I ordered the steak and Grant had the goulash. It was out of this world. I never expected the food could be so good from such a tiny unassuming place and it wasn't even packed with customers. My steak was done perfectly, I think it was a fillet. And it came with those lovely waxy potatoes. Best steak I've had in a long long time.

The bill came out a little pricer than expected but it was totally worth it for the food. We paid up and blonde lady brought three shot glasses to the table and poured out hazelnut schnapps. We took the shots together before we left. 

Again when the wooden door closed behind us, we were out on the cold silent street. The evening was as amazing as the first time. We had to go back for our final night in Bad Gastein.

That evening the place was full as it was a Friday night. But the chief and wife still welcomed us in. We waited awkwardly at first as there was no place for us to sit. The chief spoke to a party who let us sit with them, ensuring us that it was fine to do.

We sat down and said hello to our four table mates. I thought with the language barrier, we would have our own conversations but one of them struck a conversation with us in English and then we were all talking.

The four were from Germany, coming to ski together every two weeks. They have been visiting the area for 20 years and know the chief well, ever since he worked in a ski resort behind a bar. They spoke good English and knew how to have a good laugh. We felt lucky to have gotten to know them and they made an effort to make us feel welcome. Every now and then the chief dropped by to chat, sing or randomly say: "I love you baby" with a deep Austrian accent. The guys joked that it was the only English he knew.

The men ordered the spare ribs for dinner. Grant and I wanted something different. I asked for the kasespatzle (cheese noodles) and grant wanted the schnitzel. The look on the chief's face was of disappointment. He wanted us all to have the spareribs. I didn't think we would get the meals we asked for. But Grant and I just went with things, trusting it will all turn out.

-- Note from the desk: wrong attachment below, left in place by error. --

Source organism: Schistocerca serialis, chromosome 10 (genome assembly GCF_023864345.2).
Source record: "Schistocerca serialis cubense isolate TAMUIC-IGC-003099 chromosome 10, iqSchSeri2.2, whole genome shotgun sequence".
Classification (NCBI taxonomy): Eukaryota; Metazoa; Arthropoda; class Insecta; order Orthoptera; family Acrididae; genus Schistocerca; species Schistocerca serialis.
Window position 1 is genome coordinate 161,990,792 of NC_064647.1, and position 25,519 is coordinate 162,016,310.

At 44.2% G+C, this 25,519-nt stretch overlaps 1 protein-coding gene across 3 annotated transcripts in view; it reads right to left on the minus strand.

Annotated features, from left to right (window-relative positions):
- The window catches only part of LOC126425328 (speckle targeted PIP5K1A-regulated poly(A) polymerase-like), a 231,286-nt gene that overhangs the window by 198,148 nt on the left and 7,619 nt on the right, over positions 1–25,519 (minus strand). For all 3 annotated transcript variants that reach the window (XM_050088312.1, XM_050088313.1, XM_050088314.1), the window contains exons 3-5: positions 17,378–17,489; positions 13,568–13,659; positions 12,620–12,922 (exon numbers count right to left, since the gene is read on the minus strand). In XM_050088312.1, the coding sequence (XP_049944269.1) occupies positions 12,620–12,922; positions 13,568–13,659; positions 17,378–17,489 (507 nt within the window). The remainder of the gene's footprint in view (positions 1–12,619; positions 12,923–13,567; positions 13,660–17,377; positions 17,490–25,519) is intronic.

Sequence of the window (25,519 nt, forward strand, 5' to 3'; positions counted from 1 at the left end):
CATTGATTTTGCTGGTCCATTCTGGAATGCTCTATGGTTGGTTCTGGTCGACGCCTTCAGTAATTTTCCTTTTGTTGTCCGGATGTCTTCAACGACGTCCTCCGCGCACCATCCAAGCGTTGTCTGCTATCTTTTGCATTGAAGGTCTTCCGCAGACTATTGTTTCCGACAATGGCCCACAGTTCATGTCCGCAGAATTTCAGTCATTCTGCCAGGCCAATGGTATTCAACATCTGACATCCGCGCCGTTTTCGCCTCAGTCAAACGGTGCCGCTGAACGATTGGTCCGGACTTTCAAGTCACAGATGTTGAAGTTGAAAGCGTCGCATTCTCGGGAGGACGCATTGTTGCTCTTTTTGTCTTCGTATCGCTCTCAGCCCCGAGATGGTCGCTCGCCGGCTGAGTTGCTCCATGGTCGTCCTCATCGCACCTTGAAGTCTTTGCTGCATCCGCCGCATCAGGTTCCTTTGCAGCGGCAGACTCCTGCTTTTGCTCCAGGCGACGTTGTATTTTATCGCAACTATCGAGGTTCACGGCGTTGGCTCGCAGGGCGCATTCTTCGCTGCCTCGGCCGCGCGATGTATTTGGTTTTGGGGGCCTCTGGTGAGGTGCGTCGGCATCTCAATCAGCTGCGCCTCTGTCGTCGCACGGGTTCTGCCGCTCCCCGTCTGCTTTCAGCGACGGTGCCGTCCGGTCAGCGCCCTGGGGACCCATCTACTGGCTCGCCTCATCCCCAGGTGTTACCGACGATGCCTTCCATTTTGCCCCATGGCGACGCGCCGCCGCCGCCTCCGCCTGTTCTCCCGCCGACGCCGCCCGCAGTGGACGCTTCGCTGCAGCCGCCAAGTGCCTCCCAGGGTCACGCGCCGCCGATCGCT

Surprisingly we got the meals we ordered. The men let us try their semmelnudle, or bread dumplings.  Again the food was excellent and we knew would be dreaming about it for the weeks to come.

Grant got a fun scolding from the chief for using a fork instead of a spoon to scrape the crusty cheese from the pan.

After the meal a large party of apres skiers came in and we were asked to move tables. The men had already met them earlier at another pub so I think it was a queue for us to leave. We said our goodbyes and made our way to the door.

The chief, who must had known it was our last night shook Grants hand as farewell. He said a lot of stuff in German which we could only assume were kind words. He took my hand, touched my cheek and kissed my forehead about ten times. 

It was a happy goodbye and no doubt we will come back to our time machine of Bad Gastein.

Friday, February 19, 2016

Fake Oral-B Toothbrush Heads!

As I'm typing this, I'm nursing a cut inside my lip. When I brushed my teeth my Oral B toothbrush pinched inside my mouth and made me bleed. It was painful. It's still painful!

That's never happened to me before so I googled "Oral B brush cut mouth" and realised the brush heads I bought from Ebay are counterfeit. 

The bristles were harder than usual. I've been using the one on the left for almost two months and none of the bristles have faded like they should with the genuine brushes. As you can see on the left, the plastic in the centre of the head has broken away. This causes the brush to loosen and wobble. On the right is a new counterfeit brush with the centre intact.

 Check out the gap. The head has come loose and will catch the inside of your mouth when you brush. This is going straight into the bin!

This is the front view of the brush. They came in packs of 8 under the "Precision Clean" model. Each brush head is individually packed and hot-glued onto a piece of card. 

The toothbrushes came from an Ebay listing which had the pictures as below. When I messaged the seller, I was told that they couldn't refund me because the 3 month period to cancel the transaction on Ebay expired. Its' a shame but hopefully through this post I can save others from making the same mistake.

Crocheting And A Hack For Sore Fingers

I've taken up crocheting as a new hobby. I learnt the basics as a kid but never made anything I could actually wear. There wasn't anyone around how could teach me beyond the very basics. Fast forward to now where any can learn about anything on Youtube.